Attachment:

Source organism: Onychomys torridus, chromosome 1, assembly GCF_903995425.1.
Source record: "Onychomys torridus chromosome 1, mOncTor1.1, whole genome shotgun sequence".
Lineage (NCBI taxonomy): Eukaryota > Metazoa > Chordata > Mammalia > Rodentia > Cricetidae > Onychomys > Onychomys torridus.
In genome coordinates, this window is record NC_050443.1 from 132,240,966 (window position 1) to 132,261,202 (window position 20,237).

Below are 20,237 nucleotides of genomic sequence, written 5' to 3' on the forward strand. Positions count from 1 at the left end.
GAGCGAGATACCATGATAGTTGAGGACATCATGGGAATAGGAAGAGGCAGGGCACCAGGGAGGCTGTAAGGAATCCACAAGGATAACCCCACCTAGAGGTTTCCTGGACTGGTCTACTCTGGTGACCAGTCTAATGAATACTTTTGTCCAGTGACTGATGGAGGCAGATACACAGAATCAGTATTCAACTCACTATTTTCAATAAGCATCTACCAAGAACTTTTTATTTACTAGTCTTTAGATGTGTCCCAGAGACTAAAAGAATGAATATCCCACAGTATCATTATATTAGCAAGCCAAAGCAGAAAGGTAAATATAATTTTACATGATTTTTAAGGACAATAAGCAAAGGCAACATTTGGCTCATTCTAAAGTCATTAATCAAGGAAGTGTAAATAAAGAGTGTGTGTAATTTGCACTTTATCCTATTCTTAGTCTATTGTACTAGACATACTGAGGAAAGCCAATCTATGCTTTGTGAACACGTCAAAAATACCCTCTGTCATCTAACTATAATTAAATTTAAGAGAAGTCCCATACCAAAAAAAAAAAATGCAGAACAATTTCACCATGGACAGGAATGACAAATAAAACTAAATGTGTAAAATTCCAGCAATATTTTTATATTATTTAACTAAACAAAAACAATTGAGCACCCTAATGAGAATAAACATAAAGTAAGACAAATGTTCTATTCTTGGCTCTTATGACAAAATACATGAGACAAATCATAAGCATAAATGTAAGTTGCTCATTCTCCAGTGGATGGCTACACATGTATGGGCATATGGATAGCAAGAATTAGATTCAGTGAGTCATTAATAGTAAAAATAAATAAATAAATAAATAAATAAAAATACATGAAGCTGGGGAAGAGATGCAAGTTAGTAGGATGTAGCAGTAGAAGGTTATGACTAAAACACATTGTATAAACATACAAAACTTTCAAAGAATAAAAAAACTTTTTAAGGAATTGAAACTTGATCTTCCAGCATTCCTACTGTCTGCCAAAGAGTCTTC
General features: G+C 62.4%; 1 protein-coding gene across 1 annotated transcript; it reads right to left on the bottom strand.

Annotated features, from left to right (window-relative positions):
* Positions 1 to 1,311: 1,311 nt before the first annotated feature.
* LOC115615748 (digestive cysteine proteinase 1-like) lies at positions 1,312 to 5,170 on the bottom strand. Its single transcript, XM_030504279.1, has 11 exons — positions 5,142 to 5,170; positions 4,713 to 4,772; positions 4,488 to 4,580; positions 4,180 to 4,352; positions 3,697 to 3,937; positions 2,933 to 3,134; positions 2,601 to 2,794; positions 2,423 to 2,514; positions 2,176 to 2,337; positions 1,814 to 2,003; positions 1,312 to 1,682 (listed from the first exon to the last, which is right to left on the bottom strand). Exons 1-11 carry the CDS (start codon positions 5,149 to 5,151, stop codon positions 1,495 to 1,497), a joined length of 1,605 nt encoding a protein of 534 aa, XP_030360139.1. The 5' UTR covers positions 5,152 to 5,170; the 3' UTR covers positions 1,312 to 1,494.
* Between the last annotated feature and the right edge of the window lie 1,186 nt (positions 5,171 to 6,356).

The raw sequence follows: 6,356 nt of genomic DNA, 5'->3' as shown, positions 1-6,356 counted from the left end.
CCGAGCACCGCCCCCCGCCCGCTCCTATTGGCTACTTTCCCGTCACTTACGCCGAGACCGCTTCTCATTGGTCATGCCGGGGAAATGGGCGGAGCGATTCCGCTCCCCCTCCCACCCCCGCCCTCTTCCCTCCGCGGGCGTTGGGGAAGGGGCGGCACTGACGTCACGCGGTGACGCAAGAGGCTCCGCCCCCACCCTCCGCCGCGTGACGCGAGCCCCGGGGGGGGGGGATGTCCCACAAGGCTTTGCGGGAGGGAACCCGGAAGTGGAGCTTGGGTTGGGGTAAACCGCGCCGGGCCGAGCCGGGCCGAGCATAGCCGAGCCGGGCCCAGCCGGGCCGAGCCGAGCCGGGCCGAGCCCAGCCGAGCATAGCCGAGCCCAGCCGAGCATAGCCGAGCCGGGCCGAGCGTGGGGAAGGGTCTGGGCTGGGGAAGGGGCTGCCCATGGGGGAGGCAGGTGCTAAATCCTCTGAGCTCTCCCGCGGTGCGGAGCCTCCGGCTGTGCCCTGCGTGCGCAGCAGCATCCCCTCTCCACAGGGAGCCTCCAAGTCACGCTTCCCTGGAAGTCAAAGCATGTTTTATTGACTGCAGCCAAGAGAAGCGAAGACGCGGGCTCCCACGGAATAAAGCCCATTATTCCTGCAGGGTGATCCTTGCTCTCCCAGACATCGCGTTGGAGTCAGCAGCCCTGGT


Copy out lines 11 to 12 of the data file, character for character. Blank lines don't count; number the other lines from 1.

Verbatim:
* Between the last annotated feature and the right edge of the window lie 1,186 nt (positions 5,171 to 6,356).

The raw sequence follows: 6,356 nt of genomic DNA, 5'->3' as shown, positions 1-6,356 counted from the left end.